CloakCoin (CLOAK)

CloakCoin Token Profile (PDF)

CloakCoin is a privacy focused protocol released in June 2014. The architecture of CloakCoin is similar to Dash as it relies on staked full nodes that perform specialized services. CloakCoin differs from most privacy-preserving cryptocurrencies as it employs a shielded Proof-of-Stake consensus mechanism. The project uses a native mixing mechanism called ENIGMA for the creation of private transactions. Coin mixing, or tumbling, is a common blockchain obfuscation mechanism that mixes the senders (inputs) and receivers (outputs) within the same transaction. CloakCoin differs from other protocol-based mixing services by providing its full nodes a TOR-like onion routing system for intercommunications. Like Dash, this mixing service is provided by a group of masternodes in the network. ClockCoin transaction fees are 1.8% of the sent amount, making it one of the most expensive privacy-preserving cryptocurrencies. As of February 2018, the identities of all core developers are unknown.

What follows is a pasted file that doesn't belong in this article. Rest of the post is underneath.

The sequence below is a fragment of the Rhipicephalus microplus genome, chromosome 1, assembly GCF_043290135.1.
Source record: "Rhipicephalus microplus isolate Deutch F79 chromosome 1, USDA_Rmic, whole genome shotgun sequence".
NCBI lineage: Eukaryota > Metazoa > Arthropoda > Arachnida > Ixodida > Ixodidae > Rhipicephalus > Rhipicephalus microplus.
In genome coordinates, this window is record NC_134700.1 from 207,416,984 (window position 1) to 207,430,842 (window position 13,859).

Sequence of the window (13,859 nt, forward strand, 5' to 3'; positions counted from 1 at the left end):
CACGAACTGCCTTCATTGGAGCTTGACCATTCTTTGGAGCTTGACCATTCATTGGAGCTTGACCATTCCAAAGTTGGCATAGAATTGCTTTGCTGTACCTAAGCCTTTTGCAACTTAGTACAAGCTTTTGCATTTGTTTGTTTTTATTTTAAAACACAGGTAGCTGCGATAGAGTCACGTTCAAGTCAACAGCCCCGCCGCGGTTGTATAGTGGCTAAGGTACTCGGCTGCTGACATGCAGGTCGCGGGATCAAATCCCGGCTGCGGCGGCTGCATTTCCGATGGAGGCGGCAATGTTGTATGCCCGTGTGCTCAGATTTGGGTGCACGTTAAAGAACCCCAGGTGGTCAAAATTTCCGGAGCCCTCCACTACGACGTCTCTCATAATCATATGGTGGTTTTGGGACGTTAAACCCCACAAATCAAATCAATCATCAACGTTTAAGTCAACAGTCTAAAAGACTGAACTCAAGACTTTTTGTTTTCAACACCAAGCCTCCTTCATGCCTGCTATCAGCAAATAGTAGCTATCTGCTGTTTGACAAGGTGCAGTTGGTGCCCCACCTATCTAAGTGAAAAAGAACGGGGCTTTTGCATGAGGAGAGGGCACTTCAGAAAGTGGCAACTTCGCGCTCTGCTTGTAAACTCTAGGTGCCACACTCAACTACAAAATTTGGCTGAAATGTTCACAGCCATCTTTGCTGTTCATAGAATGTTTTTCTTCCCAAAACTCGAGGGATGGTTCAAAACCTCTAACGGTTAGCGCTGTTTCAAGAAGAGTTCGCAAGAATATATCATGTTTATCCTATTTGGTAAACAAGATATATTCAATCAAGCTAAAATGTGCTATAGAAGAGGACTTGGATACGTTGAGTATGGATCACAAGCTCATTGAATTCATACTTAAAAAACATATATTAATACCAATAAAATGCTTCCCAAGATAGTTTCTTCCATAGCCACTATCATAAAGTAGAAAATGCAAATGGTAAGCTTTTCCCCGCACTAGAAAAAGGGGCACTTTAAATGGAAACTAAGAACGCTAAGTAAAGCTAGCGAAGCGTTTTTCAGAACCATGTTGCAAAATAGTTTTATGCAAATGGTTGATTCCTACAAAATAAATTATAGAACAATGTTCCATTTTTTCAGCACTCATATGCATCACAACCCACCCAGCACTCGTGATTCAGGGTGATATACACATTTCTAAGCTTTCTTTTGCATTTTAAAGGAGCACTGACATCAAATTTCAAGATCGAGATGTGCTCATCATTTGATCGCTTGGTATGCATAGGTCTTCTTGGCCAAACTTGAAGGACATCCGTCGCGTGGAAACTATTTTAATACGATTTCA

Bitdeal (BDL)

Bitdeal Token Profile (PDF)

Analyst’s Note: There is an unusually small amount of information about this project and the information that is available largely comes from its website and is not otherwise verifiable. Many online reports claim that Bitdeal is a scam.

Bitdeal is a project that aims to make purchase suggestions to the users of its platform based on their geographical location. Stores registered in the platform offer their own unique discounts to you. The project attempts to do this by using a QR code system, but it does not address the potential challenges of making purchases using a volatile digital token. The entire team behind Bitdeal is anonymous and, like BitConnect, its website also has news related to digital tokens.